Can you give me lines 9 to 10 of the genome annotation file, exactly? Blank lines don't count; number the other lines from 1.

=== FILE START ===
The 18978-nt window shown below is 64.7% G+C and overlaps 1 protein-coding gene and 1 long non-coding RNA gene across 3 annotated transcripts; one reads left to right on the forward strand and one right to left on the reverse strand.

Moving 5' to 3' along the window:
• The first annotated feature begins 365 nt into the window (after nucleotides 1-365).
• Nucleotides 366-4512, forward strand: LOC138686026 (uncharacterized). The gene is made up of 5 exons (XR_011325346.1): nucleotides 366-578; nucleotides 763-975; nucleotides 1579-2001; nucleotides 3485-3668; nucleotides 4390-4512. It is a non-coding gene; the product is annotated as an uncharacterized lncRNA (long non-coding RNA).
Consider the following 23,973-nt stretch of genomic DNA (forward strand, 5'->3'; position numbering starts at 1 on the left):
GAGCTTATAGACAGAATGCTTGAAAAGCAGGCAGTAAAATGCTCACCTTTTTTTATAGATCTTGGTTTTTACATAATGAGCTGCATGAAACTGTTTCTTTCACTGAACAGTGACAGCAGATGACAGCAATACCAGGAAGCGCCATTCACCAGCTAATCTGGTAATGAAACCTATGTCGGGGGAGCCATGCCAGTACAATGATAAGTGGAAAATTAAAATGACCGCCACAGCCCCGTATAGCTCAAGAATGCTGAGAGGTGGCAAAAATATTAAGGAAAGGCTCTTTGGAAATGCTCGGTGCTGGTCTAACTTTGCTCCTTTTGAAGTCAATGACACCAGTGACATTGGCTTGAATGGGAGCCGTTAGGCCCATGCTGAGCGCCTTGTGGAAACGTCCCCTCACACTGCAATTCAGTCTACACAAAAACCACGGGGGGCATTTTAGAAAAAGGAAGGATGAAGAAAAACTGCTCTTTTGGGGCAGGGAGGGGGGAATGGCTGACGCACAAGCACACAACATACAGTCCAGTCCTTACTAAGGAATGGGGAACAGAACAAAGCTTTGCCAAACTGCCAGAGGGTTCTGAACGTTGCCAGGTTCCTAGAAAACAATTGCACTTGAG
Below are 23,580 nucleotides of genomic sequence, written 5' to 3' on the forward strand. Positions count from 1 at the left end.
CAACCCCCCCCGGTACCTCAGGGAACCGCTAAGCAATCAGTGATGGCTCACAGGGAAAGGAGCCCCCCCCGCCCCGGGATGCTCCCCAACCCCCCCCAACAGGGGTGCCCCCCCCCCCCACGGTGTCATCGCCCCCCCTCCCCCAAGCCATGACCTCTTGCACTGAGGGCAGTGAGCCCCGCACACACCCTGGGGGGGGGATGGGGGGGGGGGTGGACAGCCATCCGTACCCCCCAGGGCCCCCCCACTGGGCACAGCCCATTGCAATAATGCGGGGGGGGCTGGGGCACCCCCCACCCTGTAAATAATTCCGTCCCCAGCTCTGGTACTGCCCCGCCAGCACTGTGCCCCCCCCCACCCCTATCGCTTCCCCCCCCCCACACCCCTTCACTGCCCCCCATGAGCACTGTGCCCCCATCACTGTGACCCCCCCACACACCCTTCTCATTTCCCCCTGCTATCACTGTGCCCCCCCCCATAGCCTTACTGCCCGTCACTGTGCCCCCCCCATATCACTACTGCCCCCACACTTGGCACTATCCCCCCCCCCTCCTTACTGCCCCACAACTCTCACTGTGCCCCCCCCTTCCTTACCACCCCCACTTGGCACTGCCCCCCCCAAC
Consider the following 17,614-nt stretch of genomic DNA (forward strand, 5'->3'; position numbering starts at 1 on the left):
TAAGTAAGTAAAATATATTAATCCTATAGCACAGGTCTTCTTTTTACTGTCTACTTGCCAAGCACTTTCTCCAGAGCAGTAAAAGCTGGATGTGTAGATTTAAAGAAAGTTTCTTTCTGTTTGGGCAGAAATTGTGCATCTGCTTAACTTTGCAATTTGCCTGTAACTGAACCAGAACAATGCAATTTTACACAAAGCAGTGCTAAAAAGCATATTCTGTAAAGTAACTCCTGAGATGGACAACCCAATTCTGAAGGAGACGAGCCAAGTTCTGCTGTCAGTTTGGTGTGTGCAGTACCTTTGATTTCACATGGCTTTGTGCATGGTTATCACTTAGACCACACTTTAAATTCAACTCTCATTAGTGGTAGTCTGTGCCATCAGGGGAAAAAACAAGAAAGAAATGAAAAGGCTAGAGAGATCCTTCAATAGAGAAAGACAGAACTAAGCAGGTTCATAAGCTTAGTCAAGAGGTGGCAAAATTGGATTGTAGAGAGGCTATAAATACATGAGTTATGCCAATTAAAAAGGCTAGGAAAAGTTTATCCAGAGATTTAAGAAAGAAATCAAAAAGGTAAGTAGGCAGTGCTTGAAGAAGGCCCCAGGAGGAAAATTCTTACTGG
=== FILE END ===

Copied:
Consider the following 17,614-nt stretch of genomic DNA (forward strand, 5'->3'; position numbering starts at 1 on the left):
TAAGTAAGTAAAATATATTAATCCTATAGCACAGGTCTTCTTTTTACTGTCTACTTGCCAAGCACTTTCTCCAGAGCAGTAAAAGCTGGATGTGTAGATTTAAAGAAAGTTTCTTTCTGTTTGGGCAGAAATTGTGCATCTGCTTAACTTTGCAATTTGCCTGTAACTGAACCAGAACAATGCAATTTTACACAAAGCAGTGCTAAAAAGCATATTCTGTAAAGTAACTCCTGAGATGGACAACCCAATTCTGAAGGAGACGAGCCAAGTTCTGCTGTCAGTTTGGTGTGTGCAGTACCTTTGATTTCACATGGCTTTGTGCATGGTTATCACTTAGACCACACTTTAAATTCAACTCTCATTAGTGGTAGTCTGTGCCATCAGGGGAAAAAACAAGAAAGAAATGAAAAGGCTAGAGAGATCCTTCAATAGAGAAAGACAGAACTAAGCAGGTTCATAAGCTTAGTCAAGAGGTGGCAAAATTGGATTGTAGAGAGGCTATAAATACATGAGTTATGCCAATTAAAAAGGCTAGGAAAAGTTTATCCAGAGATTTAAGAAAGAAATCAAAAAGGTAAGTAGGCAGTGCTTGAAGAAGGCCCCAGGAGGAAAATTCTTACTGG